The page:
- Concept note now available and open to your contribution
- Assembling ‘Coalition of the Willing’ underway – let us know what role you want to play
- Proposals Needed on Governance Structure of Climate-Eval
Washington D.C -- An international conference to tackle key methodological, conceptual, and definitional challenges linked to evaluating climate change has been scheduled for 2014 and will include natural resources management (NRM).
“What we have seen is that climate change is increasingly a cross-cutting issue throughout natural resources management and development in general. We know the poor will most likely suffer the most from climate change and as evaluators we need to look at the impact of climate change on natural resources management and development issues and discuss our approaches, methods and toolboxes to address these in our evaluations. This will be an essential part of the 2014 conference” says the Director of the Global Environment Facility Evaluation Office, Rob D. van den Berg.
The 2014 conference to be held in a city yet to be determined will be a direct follow-up of the first conference on evaluating climate change and development that took place in Alexandria, Egypt in 2008.
In preparation for the conference, a concept note has been conceived by the Global Environment Facility Evaluation Office (GEFEO), host of Climate-Eval Community of Practice and lead organizer of the conference.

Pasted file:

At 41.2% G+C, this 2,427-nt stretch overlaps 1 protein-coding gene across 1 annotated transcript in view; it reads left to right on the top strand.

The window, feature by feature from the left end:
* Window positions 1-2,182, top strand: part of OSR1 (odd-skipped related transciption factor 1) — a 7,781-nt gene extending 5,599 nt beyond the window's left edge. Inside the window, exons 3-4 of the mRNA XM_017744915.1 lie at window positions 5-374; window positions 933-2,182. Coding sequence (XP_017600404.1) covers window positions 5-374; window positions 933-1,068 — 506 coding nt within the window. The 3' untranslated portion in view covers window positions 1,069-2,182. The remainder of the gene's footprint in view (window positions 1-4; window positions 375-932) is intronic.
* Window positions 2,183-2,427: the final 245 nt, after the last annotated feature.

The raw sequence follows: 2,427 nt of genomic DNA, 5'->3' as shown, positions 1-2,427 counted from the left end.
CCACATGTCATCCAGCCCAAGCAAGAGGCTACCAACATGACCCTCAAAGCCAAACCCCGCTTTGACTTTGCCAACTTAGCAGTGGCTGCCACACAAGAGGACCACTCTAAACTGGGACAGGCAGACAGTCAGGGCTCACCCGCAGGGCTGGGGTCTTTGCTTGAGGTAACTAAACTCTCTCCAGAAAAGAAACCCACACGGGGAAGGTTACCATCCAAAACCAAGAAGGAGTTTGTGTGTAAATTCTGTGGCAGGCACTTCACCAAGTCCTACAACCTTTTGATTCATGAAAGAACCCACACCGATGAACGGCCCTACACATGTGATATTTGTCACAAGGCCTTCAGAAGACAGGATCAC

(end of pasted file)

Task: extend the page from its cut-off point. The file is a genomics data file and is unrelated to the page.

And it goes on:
This draft is a collection of the preliminary ideas and thoughts of what the conference should tackle, what format it should take and other basic details from the perspective of the GEFEO.
But because we would like this to be an inclusive and consultative process, we cherish your suggestions on the following questions:
- What specific climate change and natural resources management evaluation issues would you like the conference to tackle?
- What concrete capacity building needs should be addressed?
- Any suggestions on potential partners?
- Overall, what are your thoughts and ideas on the agenda?
We welcome your suggestions at firstname.lastname@example.org or right here on this article.